When I started working as a hotel sales manager we used MiKE phones on the old Telus push-to-talk network. I didn’t own a smart-phone until 2007, when our hotel group decided to arm its sales staff and senior management with the new Blackberry Curve.

Email on-the-go was a game changer for sales staff, who were no longer tied to their desks. Sales quotas and customer service standards were increased, as expectations were to respond to clients and fulfill requests within hours.

Losing the Signal

By 2009, Blackberry controlled half the smart-phone market. Today that number is less than one percent. A new book by Globe and Mail reporters Sean Silcoff and Jacquie McNish explores the rise and fall of one of the most iconic companies in Canadian history.

Losing the Signal: The Untold Story Behind the Extraordinary Rise and Spectacular Fall of BlackBerry, gives readers an inside look at how Mike Lazaridis and Jim Balsillie built the fastest growing company in the world before a series of internal missteps, coupled with the entry of Apple and Google into the smart-phone business, led to Blackberry’s downfall.

The book is highly entertaining, from Jim Balsillie’s Art of War business style, out-maneuvering rivals and shrewdly negotiating with mobile networks and carriers, to Mike Lazaridis and his quiet genius that took Research in Motion from its humble beginnings above a bagel store in Ontario and turned it into a global power.

The authors did an outstanding job – the book reads more like a novel than a case study – digging into the fast-paced world of technology and explaining some of the distractions that plagued RIM at the worst possible time. From patent-trolls, to an investigation by the Ontario Securities Commission over improper back-dating of employee stock options, to Balsillie’s relentless pursuit to own an NHL franchise, all while Apple was changing the smart-phone market right in front of their eyes.

We’re giving away a copy of Losing the Signal to one lucky Boomer & Echo reader – just leave a comment below and you’ll be entered for a chance to win.

You can also buy a copy here.

This Week’s Recap

On Monday I wrote about the challenge of balancing a full time job along with many side projects and a busy young family.

On Wednesday Marie described the conflict of interest in many sales professions.

And on Friday I asked whether it’s a form of buyer’s regret that has many home owners rushing to pay down their mortgages.

Promotions

Earlier this month I took advantage of an incredible offer from TD for its First Class Travel Visa Infinite card. Sign up before July 31st and you’ll get 20,000 travel points ($100 value), plus if you spend $1,000 in the first 90 days you’ll get an additional 20,000 points. Not only that, you’ll also get a $100 gift card to one of these retailers:

  • Amazon.ca
  • Starbucks
  • Best Buy
  • Ultimate Dining Card

Get this offer today.

Weekend Reading:

One of the best investment bloggers today is Ben Carlson and he has a new book out called A Wealth of Common Sense. Look for my review shortly, but in the meantime enjoy this Q&A with Ben.

Later today we’re taking our girls to see Pixar’s latest film, Inside Out. It’s a surprisingly accurate representation of how memory actually works.

Here’s why the robots are coming . . . to put you in an index fund.

John Manley described the Canadian Dairy industry as “the last Soviet-style economic regime on the planet.”

How people throw away good money every day. SquawkFox Kerry Taylor explains:

When it comes to buying a new car, we’re taught to haggle to try and get the best deal. Here’s why car dealer’s profit is much lower than you think.

You don’t have infinite money. Spend it on stuff that research says makes you happy.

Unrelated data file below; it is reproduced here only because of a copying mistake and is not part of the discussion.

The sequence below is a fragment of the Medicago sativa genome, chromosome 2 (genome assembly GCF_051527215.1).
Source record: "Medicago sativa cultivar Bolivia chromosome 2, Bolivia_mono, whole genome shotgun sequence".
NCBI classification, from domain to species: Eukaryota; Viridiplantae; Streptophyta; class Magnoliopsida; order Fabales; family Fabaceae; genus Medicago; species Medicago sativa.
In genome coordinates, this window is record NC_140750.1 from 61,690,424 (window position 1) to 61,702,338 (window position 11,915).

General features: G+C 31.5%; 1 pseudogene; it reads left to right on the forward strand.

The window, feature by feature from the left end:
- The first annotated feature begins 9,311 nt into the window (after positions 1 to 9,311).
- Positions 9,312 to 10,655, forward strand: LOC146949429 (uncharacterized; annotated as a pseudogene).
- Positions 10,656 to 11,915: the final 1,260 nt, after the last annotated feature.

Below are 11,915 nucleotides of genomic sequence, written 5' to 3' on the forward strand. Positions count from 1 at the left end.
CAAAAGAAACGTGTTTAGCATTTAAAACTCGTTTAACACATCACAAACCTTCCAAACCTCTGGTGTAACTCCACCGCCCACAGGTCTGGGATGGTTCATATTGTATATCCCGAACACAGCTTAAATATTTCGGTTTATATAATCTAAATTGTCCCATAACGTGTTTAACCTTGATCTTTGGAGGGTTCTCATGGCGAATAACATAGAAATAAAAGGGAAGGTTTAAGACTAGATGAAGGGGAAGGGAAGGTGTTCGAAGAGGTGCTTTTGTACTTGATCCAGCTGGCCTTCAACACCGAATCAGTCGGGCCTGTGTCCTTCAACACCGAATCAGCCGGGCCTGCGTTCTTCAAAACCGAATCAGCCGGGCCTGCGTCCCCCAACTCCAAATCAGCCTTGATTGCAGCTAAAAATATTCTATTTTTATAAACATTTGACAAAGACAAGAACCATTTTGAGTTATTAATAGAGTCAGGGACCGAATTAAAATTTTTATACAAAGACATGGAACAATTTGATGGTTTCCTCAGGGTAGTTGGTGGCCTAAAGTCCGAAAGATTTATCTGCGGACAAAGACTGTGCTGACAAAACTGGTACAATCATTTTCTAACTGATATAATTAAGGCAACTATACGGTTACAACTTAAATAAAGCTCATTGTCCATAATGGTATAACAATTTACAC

Here are 9 ways to make your kids smarter about money.

Is there such thing as the perfect portfolio? WealthSimple’s Dave Nugent says it doesn’t exist.

Most financial advisors are focused on the years leading up to, but not necessarily including, retirement. Is your advisor retirement ready?

The Motley Fool shares 3 retirement-crushing unforeseen circumstances.

Sheryl Smolkin explains what the new RRIF withdrawal rules will mean for you.

My Own Advisor explains why “we can’t afford it” remains taboo.

Our Big Fat Wallet had a good experience getting a credit card upgrade.

From arrival to retirement – Million Dollar Journey shares an immigrant family’s success story.

Death by boredom. Rob Carrick and Moshe Milevsky explain the problem of teaching financial literacy.

Alan Whitton describes some symptoms that your debt load is getting out of control.

These powerful photos of people living with debt will make you feel not alone.

Parents downsized to a $400,000 small house and now the kids are embarrassed.

And finally, Michael James on Money describes how guilt-free spending can be accomplished through good planning.

Have a great weekend, everyone! Don’t forget to leave a comment below for a chance to win a copy of Losing the Signal.

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41 Comments

  1. Brian @DebtDiscipline on June 27, 2015 at 11:57 am

    Its amazing how blackberry fell apart. I had one for years, it was a business standard.

  2. Beth on June 27, 2015 at 3:15 pm

    I remember the glory days of RIM and some of my classmates showing off their blackberries while they were on co-op there. How times have changed! Just put this book on hold at the library 🙂

    The photo essay on people living with debt was really interesting – great share!

  3. canadianbudgetbinder on June 27, 2015 at 4:24 pm

    Thanks for sharing a CBB post. Have a Happy Canada Day Week!
    Mr.CBB

  4. CanTex on June 28, 2015 at 5:23 am

    I remember great angst from the plastics maker that supplied all the plastic bodies for Nokia in Texas. As a contractor I observed, though,that Nokia was not concerned, that Blackberry was a fad and the small brick phones Nokia had were the standard forever. Hmmm. Nokia gone, plastics manufacturer gone. And Blackberry? I knew people at Blackberry who put their all into it and now they and their talents have gone.

  5. Lee Blanchard on June 28, 2015 at 5:29 am